They said that the wedding had been planned over a month earlier and that people had come from other towns and villages to attend. The marriage, which the family had arranged several years earlier, was between a 16-year-old girl and a 25-year-old distant relative. Child marriage is lawful in Mali and 54 percent of girls in Mali marry before age 18. A sheep had been slaughtered and prepared in the village and women were about to deliver the meal when the attack occurred, the residents said.

“Suddenly, we heard the jet’s noise, and everything happened quickly,” a 68-year-old man from Bounti told Human Rights Watch. “I heard a powerful detonation, boom, and then another detonation. I lost consciousness for a few minutes and when I woke up, my foot was bleeding because of shrapnel, and all around me were wounded and dead bodies.”

Another man, in his 40s, who was present said the first bomb exploded and killed 17 men, while the second wounded nine, two of whom died later. “We want a thorough investigation and protection, because the state needs to avoid confusion [between civilians and combatants] in its operations,” he said.

A statement by Medecins Sans Frontieres (Doctors Without Borders or MSF) an international nongovernmental health organization, said that most of the eight men they treated were elderly. An ambulance with an MSF logo carrying three gravely injured attack survivors was forcibly held for several hours by unidentified armed men on January 5, leading to the death of one of the patients.

A witness reported that on January 15, Malian security forces arrested two men who had been injured in the Bounti attack and were being treated at the hospital in Sévaré, a town about 200 kilometers from Bounti.   

International humanitarian law, or the laws of war, which governs the conflict in central Mali, requires that all attacks be directed at military targets. While not all civilian casualties indicate a violation of the laws of war, attacks cannot be indiscriminate or cause disproportionate civilian loss. Attacking forces are obligated to do everything feasible to verify that their targets are military and assess whether any expected civilian loss is excessive compared with the anticipated military gain. State parties to an armed conflict are obligated to investigate credible allegations of serious laws-of-war violations, which may be war crimes.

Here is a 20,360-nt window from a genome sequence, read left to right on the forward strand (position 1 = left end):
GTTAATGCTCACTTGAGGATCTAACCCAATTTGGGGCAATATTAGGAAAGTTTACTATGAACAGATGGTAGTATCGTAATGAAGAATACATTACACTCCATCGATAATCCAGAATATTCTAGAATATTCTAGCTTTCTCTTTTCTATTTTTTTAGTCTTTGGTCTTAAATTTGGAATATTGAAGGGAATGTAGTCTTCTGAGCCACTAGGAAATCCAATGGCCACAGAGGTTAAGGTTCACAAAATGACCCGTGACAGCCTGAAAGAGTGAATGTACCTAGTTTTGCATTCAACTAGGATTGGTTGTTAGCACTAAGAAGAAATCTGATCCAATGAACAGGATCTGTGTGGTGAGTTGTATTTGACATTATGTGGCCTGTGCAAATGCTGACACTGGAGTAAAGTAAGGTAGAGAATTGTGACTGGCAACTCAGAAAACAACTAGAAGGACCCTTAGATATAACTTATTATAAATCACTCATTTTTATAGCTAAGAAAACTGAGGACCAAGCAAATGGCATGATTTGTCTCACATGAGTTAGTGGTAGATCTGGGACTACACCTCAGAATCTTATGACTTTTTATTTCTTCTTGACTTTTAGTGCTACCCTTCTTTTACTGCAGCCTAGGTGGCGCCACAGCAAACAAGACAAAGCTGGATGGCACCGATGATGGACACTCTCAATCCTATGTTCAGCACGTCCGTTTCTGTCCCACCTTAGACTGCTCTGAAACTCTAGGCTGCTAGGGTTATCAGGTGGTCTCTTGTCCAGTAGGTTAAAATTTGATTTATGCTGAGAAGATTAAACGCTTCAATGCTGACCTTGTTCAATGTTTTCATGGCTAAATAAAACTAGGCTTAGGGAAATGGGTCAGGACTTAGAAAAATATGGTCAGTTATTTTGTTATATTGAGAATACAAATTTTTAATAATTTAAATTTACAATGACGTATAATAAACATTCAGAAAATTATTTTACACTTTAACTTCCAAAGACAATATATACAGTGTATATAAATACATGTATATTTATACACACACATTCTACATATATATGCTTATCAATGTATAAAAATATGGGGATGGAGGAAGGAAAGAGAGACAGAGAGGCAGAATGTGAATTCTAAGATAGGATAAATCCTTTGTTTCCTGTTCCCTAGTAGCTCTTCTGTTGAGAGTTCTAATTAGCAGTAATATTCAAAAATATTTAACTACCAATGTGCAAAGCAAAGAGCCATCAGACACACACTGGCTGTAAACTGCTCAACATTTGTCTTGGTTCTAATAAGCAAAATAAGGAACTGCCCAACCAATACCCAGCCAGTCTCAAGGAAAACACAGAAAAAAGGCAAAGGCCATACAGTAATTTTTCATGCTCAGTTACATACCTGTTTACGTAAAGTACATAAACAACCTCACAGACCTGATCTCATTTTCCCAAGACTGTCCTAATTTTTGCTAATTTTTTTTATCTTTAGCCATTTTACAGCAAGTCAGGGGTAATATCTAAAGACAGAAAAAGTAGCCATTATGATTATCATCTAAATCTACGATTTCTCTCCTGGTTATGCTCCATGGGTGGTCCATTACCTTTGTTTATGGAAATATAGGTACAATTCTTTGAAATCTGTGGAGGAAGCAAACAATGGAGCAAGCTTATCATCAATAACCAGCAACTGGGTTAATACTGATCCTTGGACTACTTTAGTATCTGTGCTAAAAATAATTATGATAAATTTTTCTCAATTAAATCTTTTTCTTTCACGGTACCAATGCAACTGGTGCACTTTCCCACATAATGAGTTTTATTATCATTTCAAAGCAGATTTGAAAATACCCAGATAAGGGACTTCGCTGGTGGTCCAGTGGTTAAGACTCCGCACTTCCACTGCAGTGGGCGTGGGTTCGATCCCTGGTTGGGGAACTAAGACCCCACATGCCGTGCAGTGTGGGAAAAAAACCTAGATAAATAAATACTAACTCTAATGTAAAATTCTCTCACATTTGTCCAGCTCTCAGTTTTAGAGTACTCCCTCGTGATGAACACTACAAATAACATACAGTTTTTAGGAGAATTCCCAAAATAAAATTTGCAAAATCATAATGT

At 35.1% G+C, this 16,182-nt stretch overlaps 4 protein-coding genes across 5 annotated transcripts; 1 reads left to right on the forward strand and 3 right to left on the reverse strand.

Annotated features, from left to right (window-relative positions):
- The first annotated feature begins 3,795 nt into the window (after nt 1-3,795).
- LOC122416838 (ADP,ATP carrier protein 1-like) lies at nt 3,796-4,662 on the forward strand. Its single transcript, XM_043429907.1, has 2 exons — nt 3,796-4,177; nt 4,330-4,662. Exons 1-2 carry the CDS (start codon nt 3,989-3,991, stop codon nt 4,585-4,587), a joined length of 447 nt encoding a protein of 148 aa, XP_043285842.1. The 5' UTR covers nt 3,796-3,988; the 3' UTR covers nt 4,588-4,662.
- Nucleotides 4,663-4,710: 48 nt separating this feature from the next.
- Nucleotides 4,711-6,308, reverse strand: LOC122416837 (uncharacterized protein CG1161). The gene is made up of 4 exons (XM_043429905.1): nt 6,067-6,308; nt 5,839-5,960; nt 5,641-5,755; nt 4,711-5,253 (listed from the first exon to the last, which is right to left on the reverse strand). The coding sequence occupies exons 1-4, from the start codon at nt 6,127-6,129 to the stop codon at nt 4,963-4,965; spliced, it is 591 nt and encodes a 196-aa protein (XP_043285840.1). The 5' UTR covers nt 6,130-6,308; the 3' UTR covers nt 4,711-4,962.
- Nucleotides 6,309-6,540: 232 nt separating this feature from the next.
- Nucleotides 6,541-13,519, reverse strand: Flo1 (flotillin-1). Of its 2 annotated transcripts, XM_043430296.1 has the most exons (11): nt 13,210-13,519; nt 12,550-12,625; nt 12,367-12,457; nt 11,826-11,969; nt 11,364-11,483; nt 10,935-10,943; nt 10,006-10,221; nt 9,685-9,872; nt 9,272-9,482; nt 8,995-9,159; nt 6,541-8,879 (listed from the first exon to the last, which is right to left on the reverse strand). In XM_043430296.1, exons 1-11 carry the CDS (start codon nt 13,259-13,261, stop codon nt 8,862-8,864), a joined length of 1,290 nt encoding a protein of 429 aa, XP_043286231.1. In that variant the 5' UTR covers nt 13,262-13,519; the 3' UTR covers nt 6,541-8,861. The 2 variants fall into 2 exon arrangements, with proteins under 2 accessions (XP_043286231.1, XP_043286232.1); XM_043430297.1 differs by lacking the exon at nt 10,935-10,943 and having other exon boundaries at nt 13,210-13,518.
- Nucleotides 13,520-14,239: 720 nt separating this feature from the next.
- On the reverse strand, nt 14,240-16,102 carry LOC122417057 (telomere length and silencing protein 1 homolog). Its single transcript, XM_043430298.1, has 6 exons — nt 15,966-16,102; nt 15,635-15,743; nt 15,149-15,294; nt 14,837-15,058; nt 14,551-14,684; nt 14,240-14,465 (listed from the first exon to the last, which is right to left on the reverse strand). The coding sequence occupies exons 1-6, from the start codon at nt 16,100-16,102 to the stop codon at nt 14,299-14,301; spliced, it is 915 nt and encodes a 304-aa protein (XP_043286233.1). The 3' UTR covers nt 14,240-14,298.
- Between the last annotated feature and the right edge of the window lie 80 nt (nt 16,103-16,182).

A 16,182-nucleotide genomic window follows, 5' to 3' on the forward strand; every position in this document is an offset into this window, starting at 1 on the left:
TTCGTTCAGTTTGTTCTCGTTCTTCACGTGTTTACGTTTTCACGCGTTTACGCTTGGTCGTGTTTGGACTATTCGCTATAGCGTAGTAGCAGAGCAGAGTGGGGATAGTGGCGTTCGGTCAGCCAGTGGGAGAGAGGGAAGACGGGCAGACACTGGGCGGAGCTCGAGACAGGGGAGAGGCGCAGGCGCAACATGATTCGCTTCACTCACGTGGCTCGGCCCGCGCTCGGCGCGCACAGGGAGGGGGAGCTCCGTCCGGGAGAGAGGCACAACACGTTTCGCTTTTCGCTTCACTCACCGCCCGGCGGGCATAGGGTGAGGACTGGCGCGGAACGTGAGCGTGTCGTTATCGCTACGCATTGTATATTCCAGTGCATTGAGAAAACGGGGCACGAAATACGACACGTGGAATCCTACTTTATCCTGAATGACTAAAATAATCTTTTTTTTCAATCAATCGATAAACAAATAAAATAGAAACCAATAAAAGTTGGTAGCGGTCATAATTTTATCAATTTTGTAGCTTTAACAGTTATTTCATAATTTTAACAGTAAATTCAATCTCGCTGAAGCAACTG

Malian and French authorities should assist the MINUSMA investigation by providing investigators with flight logs, strike coordinates for all aircraft operating in the area that day, and intelligence information that led to the strike. Malian authorities should immediately ensure the protection of the witnesses and victims and open a judicial investigation.

Meanwhile, the French government should investigate the strike, including the role within the chain of command. Should the investigations determine the strike to be unlawful, France should compensate civilian victims and their relatives and consider providing amends to civilians harmed regardless of any finding of wrongdoing.

“The quicker credible and impartial investigations are set up and provided with the necessary data, the more likely they will yield accurate findings and dissipate doubts and rumors,” Pedneault said. “By helping MINUSMA carry out this investigation and opening its own independent inquiry, the Malian and French governments will not only abide by their international obligations but demonstrate a commitment to protecting local populations and upholding the rule of law.”